Elmwood Farm officially has a new home near Tyler Station.
The urban farm—which former D dining critic Eve Hill-Agnus dubbed “The Little Garden That Could”— previously lived in Oak Cliff on the corner of Ferndale Avenue and Balboa Drive. It began as a community garden, a way to pay homage to chicken coops and homegrown vegetables. It found success here, attracting volunteers from the neighborhood and a partnership with Methodist Health System. But its former landlord declined to renew its lease in downtown Elmwood, choosing instead to make more money using the land to store work trucks.
Andrew Cagle, a founding member of Elmwood Farm, says that moving from the humble downtown setting to the Tyler Station social hub comes with perks. “It’s located in a little quieter and safer spot,” says Cagle. “I think we want it to be a place of rest in a lot of ways.”
A physically larger space is an obvious plus for the Elmwood team as they upgrade from less than an acre, but Cagle believes the surrounding businesses will also drive traffic toward the urban farm. Tyler Station once housed the Dixie Wax Paper Company but has since been redesigned as a mixed-use hub for over a dozen small businesses. It’s anchored by a coworking space and a brewery, but also includes a variety of other businesses: a barber shop, a bookstore, a bike shop, a production company, a bakery, artist studios, a pet store, and other concepts. It’s also located next to the Tyler/Vernon DART light rail stop.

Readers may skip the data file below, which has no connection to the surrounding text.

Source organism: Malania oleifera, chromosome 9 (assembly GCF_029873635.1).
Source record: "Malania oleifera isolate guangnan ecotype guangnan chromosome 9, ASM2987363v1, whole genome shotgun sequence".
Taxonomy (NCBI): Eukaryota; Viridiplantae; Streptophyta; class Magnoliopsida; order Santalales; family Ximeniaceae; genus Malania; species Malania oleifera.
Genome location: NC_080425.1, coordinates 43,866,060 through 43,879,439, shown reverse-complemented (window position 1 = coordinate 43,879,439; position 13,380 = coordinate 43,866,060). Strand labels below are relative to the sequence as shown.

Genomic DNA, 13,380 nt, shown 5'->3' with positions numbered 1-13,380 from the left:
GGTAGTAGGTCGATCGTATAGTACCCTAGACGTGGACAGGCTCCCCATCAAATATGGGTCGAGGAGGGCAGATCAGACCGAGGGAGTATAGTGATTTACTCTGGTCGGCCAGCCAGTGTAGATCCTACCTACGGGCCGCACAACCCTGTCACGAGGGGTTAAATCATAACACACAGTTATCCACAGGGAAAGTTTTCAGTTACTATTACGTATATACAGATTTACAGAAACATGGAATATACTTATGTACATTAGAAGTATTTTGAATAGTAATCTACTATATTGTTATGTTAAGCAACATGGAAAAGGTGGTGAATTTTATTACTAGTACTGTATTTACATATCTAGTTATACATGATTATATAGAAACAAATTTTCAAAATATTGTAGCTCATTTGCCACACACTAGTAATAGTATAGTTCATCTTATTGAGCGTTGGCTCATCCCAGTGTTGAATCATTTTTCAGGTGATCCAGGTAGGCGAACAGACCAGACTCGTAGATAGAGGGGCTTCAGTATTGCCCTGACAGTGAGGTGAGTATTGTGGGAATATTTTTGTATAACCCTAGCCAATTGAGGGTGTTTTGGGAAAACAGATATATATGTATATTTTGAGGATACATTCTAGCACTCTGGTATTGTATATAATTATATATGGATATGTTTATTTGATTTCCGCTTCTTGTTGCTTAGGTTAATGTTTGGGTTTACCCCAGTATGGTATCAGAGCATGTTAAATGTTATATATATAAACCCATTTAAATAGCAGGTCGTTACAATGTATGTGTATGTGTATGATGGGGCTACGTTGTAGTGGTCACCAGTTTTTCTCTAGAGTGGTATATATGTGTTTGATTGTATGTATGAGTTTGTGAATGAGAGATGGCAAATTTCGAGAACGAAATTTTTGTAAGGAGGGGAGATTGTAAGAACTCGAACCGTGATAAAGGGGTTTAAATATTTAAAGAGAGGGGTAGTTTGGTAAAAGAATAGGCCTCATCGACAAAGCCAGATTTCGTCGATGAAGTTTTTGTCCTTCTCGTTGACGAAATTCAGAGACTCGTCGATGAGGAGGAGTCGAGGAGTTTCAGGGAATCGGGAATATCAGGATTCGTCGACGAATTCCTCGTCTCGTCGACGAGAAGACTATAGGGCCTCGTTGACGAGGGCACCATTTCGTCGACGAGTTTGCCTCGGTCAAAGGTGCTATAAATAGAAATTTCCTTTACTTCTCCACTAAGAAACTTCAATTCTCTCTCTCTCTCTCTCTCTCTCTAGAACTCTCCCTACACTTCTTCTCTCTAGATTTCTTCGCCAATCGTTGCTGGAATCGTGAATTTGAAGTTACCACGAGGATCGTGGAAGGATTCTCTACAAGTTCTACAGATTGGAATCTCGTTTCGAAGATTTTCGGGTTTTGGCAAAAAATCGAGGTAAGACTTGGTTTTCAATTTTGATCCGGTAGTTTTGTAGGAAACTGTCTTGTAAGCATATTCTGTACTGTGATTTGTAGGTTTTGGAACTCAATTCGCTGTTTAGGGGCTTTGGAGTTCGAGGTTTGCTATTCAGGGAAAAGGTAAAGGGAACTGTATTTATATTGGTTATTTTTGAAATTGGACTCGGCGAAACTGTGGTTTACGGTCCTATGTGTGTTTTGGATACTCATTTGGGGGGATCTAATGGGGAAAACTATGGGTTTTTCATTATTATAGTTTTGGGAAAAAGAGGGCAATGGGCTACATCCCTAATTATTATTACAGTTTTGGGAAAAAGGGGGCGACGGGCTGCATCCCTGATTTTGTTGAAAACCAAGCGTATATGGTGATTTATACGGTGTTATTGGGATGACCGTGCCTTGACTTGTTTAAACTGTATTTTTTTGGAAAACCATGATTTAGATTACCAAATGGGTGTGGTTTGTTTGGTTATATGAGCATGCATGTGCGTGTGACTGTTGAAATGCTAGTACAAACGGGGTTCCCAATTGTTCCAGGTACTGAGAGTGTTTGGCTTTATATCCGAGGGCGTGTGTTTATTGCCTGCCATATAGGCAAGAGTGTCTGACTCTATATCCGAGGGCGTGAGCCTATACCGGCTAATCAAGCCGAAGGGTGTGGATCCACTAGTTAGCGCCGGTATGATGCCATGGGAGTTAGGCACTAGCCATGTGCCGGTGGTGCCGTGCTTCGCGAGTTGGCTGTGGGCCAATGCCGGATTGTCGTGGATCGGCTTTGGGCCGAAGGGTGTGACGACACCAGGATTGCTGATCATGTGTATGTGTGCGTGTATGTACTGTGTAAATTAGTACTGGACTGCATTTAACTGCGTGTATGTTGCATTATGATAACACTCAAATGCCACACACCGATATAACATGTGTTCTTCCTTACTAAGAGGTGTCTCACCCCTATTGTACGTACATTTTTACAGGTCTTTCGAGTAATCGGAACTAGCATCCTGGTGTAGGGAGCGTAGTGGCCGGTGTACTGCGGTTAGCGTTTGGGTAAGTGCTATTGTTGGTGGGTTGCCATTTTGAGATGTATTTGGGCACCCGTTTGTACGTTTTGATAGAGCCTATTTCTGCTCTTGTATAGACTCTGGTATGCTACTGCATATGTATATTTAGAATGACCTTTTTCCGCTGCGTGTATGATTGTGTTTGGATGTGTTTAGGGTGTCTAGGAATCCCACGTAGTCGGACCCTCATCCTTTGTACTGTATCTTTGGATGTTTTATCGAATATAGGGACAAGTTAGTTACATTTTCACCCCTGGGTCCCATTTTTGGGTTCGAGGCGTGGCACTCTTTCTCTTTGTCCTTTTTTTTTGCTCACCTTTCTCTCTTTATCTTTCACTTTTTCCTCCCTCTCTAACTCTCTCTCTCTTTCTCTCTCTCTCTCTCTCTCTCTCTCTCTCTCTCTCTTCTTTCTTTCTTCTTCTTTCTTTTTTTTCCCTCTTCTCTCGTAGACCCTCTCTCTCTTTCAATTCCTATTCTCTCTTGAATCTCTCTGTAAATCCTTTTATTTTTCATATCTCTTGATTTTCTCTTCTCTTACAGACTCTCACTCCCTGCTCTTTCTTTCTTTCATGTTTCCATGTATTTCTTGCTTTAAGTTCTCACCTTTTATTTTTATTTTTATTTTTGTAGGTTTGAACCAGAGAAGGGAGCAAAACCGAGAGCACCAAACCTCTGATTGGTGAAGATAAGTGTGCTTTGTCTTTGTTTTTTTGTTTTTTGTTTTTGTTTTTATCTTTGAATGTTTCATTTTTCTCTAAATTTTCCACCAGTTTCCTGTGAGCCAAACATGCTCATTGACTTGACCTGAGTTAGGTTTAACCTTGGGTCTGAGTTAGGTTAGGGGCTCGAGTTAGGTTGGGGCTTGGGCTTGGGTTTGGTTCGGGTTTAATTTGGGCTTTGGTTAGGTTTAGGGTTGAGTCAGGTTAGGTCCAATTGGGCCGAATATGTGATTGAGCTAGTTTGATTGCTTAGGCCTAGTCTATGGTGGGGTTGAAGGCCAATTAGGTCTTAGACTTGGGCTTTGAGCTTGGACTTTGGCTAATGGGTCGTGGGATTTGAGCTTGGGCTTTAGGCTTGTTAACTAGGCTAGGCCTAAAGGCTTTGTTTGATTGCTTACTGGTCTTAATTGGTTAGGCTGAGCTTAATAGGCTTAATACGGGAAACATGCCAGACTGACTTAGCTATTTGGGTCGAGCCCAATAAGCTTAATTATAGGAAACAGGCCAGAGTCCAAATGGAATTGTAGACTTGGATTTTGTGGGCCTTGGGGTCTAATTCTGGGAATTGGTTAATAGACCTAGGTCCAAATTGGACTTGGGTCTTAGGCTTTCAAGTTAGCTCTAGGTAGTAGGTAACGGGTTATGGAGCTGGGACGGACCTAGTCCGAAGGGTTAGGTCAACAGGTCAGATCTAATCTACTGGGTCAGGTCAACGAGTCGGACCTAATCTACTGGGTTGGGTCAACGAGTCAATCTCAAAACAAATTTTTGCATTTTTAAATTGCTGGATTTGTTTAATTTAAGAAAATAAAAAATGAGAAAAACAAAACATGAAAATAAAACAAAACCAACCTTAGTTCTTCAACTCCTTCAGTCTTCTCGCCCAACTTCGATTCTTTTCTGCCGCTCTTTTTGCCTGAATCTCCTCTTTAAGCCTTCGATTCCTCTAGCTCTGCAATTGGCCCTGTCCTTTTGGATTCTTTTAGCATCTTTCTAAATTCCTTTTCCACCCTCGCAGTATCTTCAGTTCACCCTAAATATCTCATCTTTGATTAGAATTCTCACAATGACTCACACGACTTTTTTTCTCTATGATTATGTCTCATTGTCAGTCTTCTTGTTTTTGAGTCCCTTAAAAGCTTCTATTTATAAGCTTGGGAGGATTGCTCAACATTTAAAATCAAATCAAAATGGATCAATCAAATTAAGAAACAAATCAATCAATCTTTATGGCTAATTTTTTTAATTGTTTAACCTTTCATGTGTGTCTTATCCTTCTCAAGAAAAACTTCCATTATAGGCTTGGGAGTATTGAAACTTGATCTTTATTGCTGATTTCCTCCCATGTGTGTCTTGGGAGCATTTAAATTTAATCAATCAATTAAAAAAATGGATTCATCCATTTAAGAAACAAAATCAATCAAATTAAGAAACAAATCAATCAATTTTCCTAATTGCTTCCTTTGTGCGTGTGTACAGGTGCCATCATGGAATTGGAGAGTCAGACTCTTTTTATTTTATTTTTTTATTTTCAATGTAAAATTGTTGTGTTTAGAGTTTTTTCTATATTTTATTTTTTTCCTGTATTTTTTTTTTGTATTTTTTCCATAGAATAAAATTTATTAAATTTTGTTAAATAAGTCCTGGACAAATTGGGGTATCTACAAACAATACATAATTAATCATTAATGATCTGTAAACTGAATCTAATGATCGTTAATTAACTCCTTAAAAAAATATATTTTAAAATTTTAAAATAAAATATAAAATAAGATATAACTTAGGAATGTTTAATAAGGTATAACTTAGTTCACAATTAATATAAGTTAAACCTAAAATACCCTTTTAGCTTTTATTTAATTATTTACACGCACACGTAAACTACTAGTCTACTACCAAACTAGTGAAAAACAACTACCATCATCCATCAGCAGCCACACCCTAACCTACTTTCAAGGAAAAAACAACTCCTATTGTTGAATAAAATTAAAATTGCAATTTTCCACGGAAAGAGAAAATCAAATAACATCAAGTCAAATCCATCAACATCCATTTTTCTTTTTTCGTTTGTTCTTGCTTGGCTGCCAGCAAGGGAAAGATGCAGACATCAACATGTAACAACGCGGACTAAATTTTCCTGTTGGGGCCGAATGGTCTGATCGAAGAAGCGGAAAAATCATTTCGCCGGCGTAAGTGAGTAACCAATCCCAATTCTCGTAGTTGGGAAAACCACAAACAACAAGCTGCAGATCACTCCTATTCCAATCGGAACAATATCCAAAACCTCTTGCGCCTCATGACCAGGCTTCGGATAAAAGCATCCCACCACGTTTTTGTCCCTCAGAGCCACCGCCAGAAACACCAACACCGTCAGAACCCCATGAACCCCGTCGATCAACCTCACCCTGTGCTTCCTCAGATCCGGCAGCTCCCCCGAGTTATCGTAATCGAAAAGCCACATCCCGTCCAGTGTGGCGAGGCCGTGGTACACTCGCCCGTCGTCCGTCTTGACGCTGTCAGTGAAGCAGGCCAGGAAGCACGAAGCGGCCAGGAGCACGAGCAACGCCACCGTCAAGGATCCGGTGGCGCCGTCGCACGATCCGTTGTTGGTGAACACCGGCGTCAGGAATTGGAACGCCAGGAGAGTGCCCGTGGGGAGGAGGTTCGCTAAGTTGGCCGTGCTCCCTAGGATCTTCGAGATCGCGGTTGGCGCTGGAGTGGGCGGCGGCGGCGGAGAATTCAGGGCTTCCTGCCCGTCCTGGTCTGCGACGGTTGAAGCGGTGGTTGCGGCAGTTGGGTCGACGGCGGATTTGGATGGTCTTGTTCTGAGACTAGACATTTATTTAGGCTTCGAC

“Walking into the space everyone felt invigorated and excited,” says Cagle. “It was kind of a new energy and motivation.”
A big step in the process to get Elmwood Farm up and running at full speed is achieving its 501(c)(3) status, which allows nonprofit organizations to raise money. With the hope of hosting community classes and events in the future, there is no shortage of development opportunities. But those need funding.
“It’s a much larger space, so the maintenance and development are going to be significant,” says Cagle.
Apart from the administrative odds and ends, the Elmwood team is also seeking to expand within leadership and recruitment. “There’s going to be more to offer in terms of ways to get involved between Elmwood and Oak Cliff,” Cagle says.
The Elmwood Farm group is hoping to launch programming and farming operations by the spring or summer of 2023. Until then, Oak Cliff can expect fundraising events in partnership with local Dallas chefs to support the community garden. “This summer we want to cast a vision for what the space can potentially be,” says Cagle.
Community and growth are staples when it comes to Elmwood Farm’s values, but the intention also goes deeper. A large hope for Cagle and his team is that the urban farm can educate people on the benefits of community farming and healthy eating.
“We want people to come into the space and rethink their relationship to food,” says Cagle. “We want people to fully rethink natural systems.”